Click here to download the cover image of The Night Visitors.
About The Night Visitors
Parents often feel helpless when their little children are afraid of the dark. If you have a child who has a fear of the dark phobia, this storybook is a really helpful resource.
The book is about a little boy who is afraid of the dark. He is gently encouraged to discover for himself that the things he is afraid of, does not exist. That, it is all in his head.
As a parent, how do we explain that ‘there’s nothing there’.
Being afraid of the dark is quite common. For some reason, when the sun goes down and the lights go out, scary things start to appear. That is thanks to the creative imagination of our children. It is not fear of darkness itself, but rather of what is concealed in the dark.
Here is a little snippet out of the book. This is how he sees his house:
In the day, it seems so cute and delightful,
but when night time comes it’s truly frightful.
“The Night Visitors” acknowledges the fears of your child but gently encourages him/her to take a closer look at whatever they are afraid of.
Mama sees my face, and gets me from bed.
“Come see here dear, there’s nothing to dread.
A branch on your window is making that sound,
It’s only the wind. There’s no monsters around.”
When they are gently encouraged to face their fears, over time, they realize there really is nothing to fear.
I’m really grateful to Bailey Beougher – the illustrator. She’s really wonderful. She is amazing at capturing my words and putting them into illustrations. When I look at the images, even I feel the fear. This is important because I think that kids who are afraid, want to know that they are not alone. They feel better knowing that other kids – like the character in the book – is also afraid of the dark.
Bailey also illustrated The Brave Silly Rabbit – she did a great job there too. I will definitely be working with her again on future projects.
The Inspiration for The Night Visitors
“The Night Visitors” was created out of our own personal experiences.
My son Reily was afraid of the dark. Poor kid. I felt terrible for him. This book came out of an attempt to teach him how to not be scared of the dark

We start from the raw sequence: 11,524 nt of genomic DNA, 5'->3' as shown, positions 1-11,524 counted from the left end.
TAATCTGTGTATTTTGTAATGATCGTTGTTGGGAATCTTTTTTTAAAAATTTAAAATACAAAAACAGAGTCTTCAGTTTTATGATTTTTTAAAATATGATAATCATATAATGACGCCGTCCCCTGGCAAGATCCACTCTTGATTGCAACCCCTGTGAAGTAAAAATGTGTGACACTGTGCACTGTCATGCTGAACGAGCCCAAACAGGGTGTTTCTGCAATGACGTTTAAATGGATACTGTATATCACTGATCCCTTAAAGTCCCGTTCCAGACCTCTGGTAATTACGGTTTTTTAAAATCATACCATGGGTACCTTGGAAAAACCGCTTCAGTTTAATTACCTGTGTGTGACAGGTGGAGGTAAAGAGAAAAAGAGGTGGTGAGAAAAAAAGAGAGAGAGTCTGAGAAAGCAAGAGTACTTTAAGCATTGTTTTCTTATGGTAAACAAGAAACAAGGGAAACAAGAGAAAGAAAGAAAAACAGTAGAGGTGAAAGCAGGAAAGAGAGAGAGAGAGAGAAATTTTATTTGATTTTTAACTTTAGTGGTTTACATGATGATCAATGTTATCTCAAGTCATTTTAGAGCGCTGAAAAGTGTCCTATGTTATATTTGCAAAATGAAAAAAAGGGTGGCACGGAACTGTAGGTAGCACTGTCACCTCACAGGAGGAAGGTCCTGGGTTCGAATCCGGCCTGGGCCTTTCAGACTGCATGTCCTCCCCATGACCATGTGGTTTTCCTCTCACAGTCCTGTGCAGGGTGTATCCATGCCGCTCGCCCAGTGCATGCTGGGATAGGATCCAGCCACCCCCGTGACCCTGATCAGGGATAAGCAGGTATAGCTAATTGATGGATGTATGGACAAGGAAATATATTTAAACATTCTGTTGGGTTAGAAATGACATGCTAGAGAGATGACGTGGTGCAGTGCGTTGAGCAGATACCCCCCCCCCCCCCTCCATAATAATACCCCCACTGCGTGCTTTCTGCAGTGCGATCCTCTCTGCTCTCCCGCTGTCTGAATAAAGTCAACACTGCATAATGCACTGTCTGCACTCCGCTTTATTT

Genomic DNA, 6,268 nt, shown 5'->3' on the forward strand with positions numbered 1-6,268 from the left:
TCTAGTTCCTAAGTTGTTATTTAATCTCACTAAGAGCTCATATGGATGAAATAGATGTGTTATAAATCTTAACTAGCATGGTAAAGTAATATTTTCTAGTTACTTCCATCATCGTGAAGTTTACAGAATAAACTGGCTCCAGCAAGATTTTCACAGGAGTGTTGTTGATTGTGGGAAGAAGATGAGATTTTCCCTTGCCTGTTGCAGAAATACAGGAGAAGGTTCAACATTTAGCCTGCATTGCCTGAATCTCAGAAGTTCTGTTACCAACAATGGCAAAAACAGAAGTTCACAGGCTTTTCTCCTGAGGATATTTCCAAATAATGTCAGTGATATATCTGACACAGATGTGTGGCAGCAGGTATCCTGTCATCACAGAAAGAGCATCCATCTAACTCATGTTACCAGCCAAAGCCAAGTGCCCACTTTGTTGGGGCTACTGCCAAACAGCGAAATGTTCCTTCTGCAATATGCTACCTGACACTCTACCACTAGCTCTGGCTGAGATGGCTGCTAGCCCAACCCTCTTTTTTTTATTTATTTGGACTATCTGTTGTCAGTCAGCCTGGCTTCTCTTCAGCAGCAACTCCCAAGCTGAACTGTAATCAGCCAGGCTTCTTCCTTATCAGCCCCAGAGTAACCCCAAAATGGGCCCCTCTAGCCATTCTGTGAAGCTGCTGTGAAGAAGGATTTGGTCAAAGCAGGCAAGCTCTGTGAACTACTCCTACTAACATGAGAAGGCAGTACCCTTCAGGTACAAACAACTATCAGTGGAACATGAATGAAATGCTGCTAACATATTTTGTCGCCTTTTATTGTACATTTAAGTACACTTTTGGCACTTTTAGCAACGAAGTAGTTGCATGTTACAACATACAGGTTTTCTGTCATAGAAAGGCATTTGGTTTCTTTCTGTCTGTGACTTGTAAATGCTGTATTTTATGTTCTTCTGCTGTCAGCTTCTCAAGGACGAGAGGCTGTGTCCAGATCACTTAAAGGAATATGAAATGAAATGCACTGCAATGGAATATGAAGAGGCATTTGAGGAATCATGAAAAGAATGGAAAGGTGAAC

Reily is our second born son, and his brother Remy is two years older than him. When Reily felt afraid, he didn’t only need to deal with his own fear of the dark phobia, but also an older brother who was making fun of him for being afraid. (Of course, we made sure to stop that when it happened.)
I was very compassionate because I remember being afraid of the dark when I was a child.
Reily and I spoke about it many times and I quickly figured out that there were things in the house that made him feel scared. He saw things that were not there, literally. Here’s an example – his bedroom is next to the laundry, and he’d be afraid to go to his room because he’d notice “a monster” in the laundry. Turns out, the shapes in the dark looked like monsters to him.
Every night before bed, he’d come tell me what bothered him, and together we’d turn on the lights to inspect it. It didn’t take long for his fears to fade because he realized that the monsters disappeared when the lights went on. Having a night light definitely helped and I encourage you to get one as well. It tends to calm them when they can see what is out there.
Reily and I have an open relationship, and I think that was helpful because he felt comfortable enough to tell me what bothered him. I’m not a family therapist but I think that, and the fact that I acknowledged his fears, was also very helpful. If you’re in the same boat, I hope this advice helps.